Highway Kind and the Existential Blues

Part I

Since my early twenties I’ve had an affinity for Existentialism and The Blues. My frustrations and angst boiled over into a very worried time for me. I can’t remember how it happened now, but somewhere I discovered Existentialism. I think I stumbled across it flipping through a textbook for a philosophy class I took in college. (I made a C in the course.)

I was fascinated with overcoming the Absurd, trying to learn how to abandon cultural programming and to make my own meanings out of life. (These ideas still plague and uplift me respectively.)  I’ve tried to understand works by Albert Camus (loved The Stranger), Jean-Paul Sartre (still trying to read and understand Being and Nothingness) and spent some time reading parts of a Kierkegaard anthology. I even found Existentialism in the Bible in Ecclesiastes. “There is a time and purpose for everything under Heaven.” and “All is vanity and vexation of spirit.”

I tried to apply Camus’ perspective on Sisyphus to myself. Sis doesn’t feel doomed by the boulder he must repeatedly roll up a mountain and let roll down again. Instead Sisyphus makes his own meaning and finds joy and curiosity in his daily task. To overcome obstacles, we must first learn to not see them as obstacles but as something to teach us what we need to know about life. This is a daily task I have to breathe into and not deny. (I probably rank about a C+ at this time, based on my own scale.)

Part II

I remember in my late teens somehow hearing John Lee Hooker and being blown away by the raw power of his playing and singing. And I also heard Lynyrd Skynyrd for the first time. A friend introduced me to the song ‘Tuesday’s Gone’ and it was like a doorway for me, ushering me into a musical journey full of discoveries. I grew up in a very sheltered, home-schooled environment so lots of music was foreign to me and I had no idea how much soul and emotion could be found in music I “wasn’t allowed to listen to.”

I became obsessed with music and especially The Blues. I’m still obsessed. To me, The Blues is a form of music that comes from other worlds or dimensions, sent by the gods. The Blues has everything. Love and death, hate and theft, God and the Devil. All of life distilled down to a 12 bar riff and some soul bursting screams!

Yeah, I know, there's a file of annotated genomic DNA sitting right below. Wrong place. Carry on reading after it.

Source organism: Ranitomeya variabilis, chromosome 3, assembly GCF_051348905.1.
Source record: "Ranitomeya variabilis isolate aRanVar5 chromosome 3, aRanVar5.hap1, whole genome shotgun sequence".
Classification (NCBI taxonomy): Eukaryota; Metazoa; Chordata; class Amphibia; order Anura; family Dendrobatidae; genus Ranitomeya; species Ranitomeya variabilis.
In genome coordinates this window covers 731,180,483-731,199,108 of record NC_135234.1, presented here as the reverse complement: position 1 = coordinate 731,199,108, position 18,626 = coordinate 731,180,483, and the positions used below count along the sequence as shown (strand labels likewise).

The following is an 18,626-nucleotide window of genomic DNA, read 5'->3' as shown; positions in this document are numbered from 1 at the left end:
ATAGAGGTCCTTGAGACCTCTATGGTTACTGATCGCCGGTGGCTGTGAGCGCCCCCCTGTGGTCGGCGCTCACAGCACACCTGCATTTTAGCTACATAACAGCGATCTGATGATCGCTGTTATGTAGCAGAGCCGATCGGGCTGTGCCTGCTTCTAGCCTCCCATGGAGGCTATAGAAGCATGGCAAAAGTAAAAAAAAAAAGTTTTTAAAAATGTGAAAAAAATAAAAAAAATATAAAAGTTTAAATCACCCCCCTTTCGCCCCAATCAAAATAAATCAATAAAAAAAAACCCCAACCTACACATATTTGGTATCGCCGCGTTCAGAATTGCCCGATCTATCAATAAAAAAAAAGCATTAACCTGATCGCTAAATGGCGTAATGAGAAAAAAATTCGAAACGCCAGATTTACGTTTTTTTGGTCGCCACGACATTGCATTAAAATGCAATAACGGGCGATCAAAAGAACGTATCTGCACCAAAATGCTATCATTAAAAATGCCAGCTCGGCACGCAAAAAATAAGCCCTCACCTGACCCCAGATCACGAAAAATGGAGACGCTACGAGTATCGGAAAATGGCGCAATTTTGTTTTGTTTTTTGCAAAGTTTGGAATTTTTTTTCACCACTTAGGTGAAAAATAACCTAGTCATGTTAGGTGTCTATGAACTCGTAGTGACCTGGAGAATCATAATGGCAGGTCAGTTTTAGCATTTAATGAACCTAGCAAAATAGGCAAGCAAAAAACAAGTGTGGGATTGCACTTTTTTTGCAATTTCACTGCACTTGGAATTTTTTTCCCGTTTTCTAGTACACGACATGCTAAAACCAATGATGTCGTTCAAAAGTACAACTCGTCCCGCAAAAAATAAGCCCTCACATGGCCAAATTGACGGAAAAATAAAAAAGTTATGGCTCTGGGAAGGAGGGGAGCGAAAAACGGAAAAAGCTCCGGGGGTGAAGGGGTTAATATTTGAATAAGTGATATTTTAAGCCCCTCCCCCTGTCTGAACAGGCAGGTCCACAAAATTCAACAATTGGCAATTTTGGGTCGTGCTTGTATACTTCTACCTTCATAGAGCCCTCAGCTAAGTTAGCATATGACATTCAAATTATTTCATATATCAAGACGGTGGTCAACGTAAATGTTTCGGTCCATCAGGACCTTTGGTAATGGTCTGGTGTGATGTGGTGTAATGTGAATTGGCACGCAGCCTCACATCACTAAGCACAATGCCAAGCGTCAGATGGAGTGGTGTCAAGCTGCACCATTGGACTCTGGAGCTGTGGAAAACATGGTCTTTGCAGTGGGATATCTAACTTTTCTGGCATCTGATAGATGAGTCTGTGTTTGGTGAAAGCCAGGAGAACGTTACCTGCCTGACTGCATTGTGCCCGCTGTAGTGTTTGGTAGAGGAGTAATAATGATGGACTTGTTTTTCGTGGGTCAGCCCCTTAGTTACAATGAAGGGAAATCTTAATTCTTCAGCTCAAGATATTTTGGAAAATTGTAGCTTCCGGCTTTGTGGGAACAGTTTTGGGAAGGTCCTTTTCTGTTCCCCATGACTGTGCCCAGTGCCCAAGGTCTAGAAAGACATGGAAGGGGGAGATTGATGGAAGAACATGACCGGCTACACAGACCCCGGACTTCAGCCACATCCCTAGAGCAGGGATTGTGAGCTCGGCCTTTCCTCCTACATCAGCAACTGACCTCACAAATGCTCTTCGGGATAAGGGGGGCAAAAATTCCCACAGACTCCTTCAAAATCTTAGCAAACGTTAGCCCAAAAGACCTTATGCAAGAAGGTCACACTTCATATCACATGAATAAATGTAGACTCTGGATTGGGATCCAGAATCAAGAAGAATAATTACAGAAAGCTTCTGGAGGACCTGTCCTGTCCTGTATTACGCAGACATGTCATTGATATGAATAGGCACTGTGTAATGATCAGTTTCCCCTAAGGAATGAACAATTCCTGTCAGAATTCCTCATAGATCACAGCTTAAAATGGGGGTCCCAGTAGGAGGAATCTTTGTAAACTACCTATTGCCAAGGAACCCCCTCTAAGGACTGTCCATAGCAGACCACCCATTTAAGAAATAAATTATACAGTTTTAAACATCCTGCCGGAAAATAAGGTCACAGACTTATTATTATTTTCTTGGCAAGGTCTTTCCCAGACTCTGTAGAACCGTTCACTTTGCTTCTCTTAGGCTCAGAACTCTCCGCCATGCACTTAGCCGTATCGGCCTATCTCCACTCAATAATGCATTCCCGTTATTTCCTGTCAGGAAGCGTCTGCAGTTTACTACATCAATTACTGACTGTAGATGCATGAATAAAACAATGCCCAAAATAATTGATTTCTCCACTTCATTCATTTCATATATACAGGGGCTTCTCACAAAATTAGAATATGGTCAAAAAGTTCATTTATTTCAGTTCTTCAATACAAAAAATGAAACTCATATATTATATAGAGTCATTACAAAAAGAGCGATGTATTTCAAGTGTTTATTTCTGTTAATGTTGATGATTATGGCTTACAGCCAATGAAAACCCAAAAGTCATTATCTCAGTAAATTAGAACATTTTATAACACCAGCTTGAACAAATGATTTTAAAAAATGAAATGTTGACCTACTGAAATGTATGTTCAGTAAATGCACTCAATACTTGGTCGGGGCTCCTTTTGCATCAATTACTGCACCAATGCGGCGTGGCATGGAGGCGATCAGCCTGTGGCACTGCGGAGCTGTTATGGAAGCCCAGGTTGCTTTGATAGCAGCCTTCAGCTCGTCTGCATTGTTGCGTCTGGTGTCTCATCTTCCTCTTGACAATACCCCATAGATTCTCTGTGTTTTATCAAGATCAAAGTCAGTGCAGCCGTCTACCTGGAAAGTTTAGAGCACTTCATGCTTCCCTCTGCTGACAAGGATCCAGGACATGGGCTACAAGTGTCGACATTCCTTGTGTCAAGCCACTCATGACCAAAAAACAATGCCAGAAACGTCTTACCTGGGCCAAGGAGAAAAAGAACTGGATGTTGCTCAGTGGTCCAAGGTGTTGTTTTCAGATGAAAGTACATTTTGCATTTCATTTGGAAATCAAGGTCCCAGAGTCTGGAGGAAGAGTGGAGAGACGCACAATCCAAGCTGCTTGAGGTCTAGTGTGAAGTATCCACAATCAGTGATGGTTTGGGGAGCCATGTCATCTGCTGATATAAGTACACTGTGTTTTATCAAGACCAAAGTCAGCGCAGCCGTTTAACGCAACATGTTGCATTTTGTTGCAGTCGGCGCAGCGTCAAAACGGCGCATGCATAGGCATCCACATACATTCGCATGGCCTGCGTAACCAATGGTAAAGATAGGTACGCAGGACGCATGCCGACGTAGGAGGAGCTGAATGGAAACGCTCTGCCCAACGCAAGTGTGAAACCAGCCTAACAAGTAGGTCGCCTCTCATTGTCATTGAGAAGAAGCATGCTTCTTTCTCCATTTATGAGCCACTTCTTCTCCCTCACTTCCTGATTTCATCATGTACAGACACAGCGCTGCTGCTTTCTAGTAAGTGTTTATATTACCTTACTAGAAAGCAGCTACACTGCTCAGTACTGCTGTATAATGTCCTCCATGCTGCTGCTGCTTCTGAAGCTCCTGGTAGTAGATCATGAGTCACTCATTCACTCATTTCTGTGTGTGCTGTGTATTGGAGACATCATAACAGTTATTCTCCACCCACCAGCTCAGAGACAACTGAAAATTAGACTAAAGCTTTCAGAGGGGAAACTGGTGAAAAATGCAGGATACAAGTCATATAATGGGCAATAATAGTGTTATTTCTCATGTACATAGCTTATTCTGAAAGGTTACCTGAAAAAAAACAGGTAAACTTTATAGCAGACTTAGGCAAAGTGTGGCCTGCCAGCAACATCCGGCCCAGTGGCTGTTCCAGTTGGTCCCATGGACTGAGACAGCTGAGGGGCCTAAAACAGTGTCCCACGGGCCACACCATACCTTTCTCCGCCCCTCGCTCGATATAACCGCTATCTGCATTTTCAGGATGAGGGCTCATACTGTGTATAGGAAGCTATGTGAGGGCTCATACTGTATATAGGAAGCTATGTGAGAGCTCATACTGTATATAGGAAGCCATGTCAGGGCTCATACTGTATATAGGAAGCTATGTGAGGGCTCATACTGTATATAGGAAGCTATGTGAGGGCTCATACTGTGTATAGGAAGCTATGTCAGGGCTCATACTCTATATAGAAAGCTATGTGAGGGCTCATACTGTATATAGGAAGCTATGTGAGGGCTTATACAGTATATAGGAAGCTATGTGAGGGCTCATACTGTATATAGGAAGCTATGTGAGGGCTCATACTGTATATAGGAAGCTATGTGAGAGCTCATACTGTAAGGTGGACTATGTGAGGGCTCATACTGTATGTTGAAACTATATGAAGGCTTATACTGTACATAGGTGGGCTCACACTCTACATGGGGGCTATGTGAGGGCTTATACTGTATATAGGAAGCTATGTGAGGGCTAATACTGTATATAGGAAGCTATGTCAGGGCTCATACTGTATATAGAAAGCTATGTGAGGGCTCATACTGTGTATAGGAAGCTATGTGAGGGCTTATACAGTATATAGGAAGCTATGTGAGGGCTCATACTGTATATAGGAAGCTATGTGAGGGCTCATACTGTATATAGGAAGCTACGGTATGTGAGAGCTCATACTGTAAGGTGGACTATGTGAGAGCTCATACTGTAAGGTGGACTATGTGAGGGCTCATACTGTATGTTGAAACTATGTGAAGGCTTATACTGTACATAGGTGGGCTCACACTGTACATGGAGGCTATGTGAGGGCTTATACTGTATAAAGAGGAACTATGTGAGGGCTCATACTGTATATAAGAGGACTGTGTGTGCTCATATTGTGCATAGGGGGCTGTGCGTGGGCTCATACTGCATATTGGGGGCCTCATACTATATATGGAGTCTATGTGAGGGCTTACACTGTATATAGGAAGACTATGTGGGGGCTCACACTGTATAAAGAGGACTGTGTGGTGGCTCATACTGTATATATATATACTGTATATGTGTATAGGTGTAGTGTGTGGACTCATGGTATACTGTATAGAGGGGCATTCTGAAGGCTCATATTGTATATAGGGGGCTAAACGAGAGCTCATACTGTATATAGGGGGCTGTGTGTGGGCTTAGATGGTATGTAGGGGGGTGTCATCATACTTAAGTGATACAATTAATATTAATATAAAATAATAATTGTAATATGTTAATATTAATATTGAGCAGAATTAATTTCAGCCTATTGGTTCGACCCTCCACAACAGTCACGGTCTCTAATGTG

The old Gospel song I used to sing, ‘Power in the Blood’ was no longer important to me and instead I put my power in The Blues. I listened to all the music I could, never thinking I would play guitar or write my own Folk songs one day. I just knew that the flood gates were open and I had to let the music flow.

I absorbed all I could, eventually coming back to Gospel songs so I could study them. Some Gospel songs still move me deeply.  Gospel has its own kind of Blues. I go through phases of being a very amateur folklorist and study song traditions. (Mostly traditions of the Appalachian area and of the Southern states.) Music of all cultures is fascinating to learn about because, I think, music evolved to help us understand and cope with the universe. Each culture has its own tradition of musical progress so by learning/ hearing world music one can begin to understand the human condition a little better.

Part III

So I was maybe 21 or 22, thought I knew a little bit about Blues and Folk music and had a novice understanding of Existential angst and turmoil, when I discovered Townes Van Zandt. I was skimming through a bunch of discount CDs when I discovered a soundtrack to the documentary film about Townes, ‘Be Here To Love Me.’ I knew nothing of him. An instinct told me I needed to have this album. I often wonder where that instinct came from and glad I listened to it.